In the early hours of Wednesday October 10 1995, petrol was poured through the door of a house on the Gurnos estate in Merthyr Tydfil and set alight. Inside the house were 21-year-old Diane Jones and her two young daughters; absent was Jones' boyfriend, Shaun "Flasher" Hibberd, who was in prison. Four months earlier, Hibberd had ended a brief affair with Donna Clarke. After several months' investigation, the South Wales police decided Clarke had killed Diane Jones, her rival in love.
Clarke, a petty criminal, had spent the hours around midnight in the company of Carly John, a 16-year-old mother, and Denise Sullivan, who had been released from prison earlier that day. The three had taken drugs and were drinking.
"The police tried Donna on her character," Hewins insists. "And to get to her, they had to have me." Hewins was arrested in June 1996. It was claimed she had driven her niece to the garage to obtain petrol which was siphoned into a Lucozade bottle and then used hours later in the arson attack. There was no forensic evidence, no fingerprints, no independent witnesses, yet both women were convicted of arson with intent to endanger life. Clarke was given 20 years, Hewins 13.
"I used to phone home and hear the babies crying for me in the background," Hewins says. "I gradually realised I had a choice. I could spend years inside weeping or I could fight."
Hewins had a formidable ally, her mother-in-law, Veronica, a Jehovah's Witness for 30 years. "I used to imagine I didn't come up to Veronica's standards," Hewins says, "but she has become my rock." Veronica, also a mother of four, investigated other miscarriages of justice and persuaded Michael Mansfield QC to take up her daughter-in-law's case. In February, Hewins' conviction was declared unsafe. She had served 32 months in prison and had given birth to her fourth child, Joshua, while on remand. Hewins handed him to her husband, Philip, when Josh was six hours old, certain she would soon be free. Instead, it was not until this year that Hewins came home to Nathan, eight, Nicole, seven, Shannon, four, and Josh, now nearly three. "We have lots of photographs of me with Shannon when she was a baby," Hewins explains. "She says: 'Tell me about when I was little, mammy.' But there are no photographs of me and Josh together. I worry that one day he'll ask why. And how do I explain? I want my children to grow up good and decent, but Nathan in particular is still a very angry boy. And I fear for them all."
Miscarriages of justice have an all too familiar theme: determined campaigners, release for the few, celebrations. But then what? The incalculable price paid by the wrongly imprisoned demands, at the very least, compensation, counselling and a public apology from the police, but none is readily forthcoming and those who may have been grossly negligent in the investigation of a crime are rarely held accountable.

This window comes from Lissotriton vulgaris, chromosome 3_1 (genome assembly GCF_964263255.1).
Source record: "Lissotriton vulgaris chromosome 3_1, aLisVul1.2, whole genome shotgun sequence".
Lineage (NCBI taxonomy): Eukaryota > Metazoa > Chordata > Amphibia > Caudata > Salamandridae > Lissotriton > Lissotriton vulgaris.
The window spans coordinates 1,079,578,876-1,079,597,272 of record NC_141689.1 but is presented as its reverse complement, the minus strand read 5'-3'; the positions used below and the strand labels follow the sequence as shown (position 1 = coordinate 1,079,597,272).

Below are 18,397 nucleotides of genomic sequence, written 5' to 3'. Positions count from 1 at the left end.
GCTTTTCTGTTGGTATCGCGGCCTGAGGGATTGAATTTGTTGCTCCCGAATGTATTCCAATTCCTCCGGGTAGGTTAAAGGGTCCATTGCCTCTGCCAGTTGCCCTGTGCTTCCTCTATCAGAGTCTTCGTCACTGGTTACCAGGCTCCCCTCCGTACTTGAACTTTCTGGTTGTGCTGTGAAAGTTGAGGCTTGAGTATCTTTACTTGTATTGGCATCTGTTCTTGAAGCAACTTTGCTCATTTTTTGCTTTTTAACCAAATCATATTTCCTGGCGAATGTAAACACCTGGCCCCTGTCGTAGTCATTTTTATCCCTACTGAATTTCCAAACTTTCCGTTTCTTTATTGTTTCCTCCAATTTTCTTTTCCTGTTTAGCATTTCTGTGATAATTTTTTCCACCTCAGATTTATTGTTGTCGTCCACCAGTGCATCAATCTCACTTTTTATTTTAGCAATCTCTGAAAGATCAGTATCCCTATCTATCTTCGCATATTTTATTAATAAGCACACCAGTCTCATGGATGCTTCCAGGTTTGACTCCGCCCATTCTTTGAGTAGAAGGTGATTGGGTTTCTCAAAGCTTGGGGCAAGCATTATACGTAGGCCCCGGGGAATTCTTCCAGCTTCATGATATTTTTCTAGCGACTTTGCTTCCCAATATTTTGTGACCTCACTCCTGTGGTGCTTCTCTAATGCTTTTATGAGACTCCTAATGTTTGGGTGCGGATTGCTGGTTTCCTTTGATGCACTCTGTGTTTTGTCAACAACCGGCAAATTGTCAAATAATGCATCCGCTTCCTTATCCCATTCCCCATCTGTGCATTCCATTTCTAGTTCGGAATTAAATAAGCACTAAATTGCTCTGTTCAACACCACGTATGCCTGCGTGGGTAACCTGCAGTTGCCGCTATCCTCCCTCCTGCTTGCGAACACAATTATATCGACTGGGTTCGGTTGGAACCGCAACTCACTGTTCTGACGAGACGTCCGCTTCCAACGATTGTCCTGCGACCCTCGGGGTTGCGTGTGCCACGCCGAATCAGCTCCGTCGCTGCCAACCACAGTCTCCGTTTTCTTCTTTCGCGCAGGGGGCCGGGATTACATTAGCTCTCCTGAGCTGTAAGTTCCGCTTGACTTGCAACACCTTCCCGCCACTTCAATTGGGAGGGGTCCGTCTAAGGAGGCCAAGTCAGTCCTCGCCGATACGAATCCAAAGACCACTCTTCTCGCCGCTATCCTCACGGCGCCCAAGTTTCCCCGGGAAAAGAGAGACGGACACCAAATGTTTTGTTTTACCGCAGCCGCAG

In Hewins' case, depression has riveted together the seven months since she was freed, but her earliest appointment with a psychiatrist came only a fortnight ago. Tensions inevitably exist at home. Philip had sole charge; now Annette is back. The family's £8,000 savings have gone. A claim for compensation is being prepared, but whether it will be granted depends upon the Home Secretary's whim.
"I want to discuss the case all the time and Philip can't bear it," Hewins explains. "But I can't cope unless I am talking about it. I was exonerated by the courts," she points out, "but not in the community in which I live. That won't happen until the investigation is officially reopened and the killer is caught. And I won't stop fighting until that happens."
At Donna Clarke's appeal, a retrial was ordered but blocked on grounds of double jeopardy. She was released with "a clear case to answer". "The South Wales police decided from the outset that Donna had lost her head over Shaun Hibberd when there was no real evidence to support that thesis," says her barrister, Anne Shamash. "They overlooked the most obvious evidence that this was a drugs related crime."
Clarke's mother was recently subjected to a severe beating; a court case will be heard in November. Hewins has had anonymous calls threatening her children. A few continue to believe in the guilt of the two women - a view the local police have done little to discourage.
Civil liberties campaign group Liberty holds regular meetings in Cardiff, which Hewins attends along with Jonathan Jones, released on appeal for the murder of his parents-in-law, and Michael O'Brien, who served 11 years for the murder of a Cardiff newsagent and whose appeal will be heard in December. All three were charged by the South Wales police and now campaign for the release of others. The force has an unenviable record for pinning the crime on the wrong man or woman. So much so that Hewins is not alone in believing that a public inquiry should be instituted.
Instead, the South Wales police, in the name of "transparency", has established three new teams. One is led by a retired head of the CID; the second is a lay panel; the third is using new developments in DNA testing. These teams will re-examine 14 "unsolved" murder cases dating back to the 50s, including the Gurnos fire and beginning with the murder of Cardiff prostitute Lynette White. The three men wrongly convicted of that crime were freed on appeal in 1992.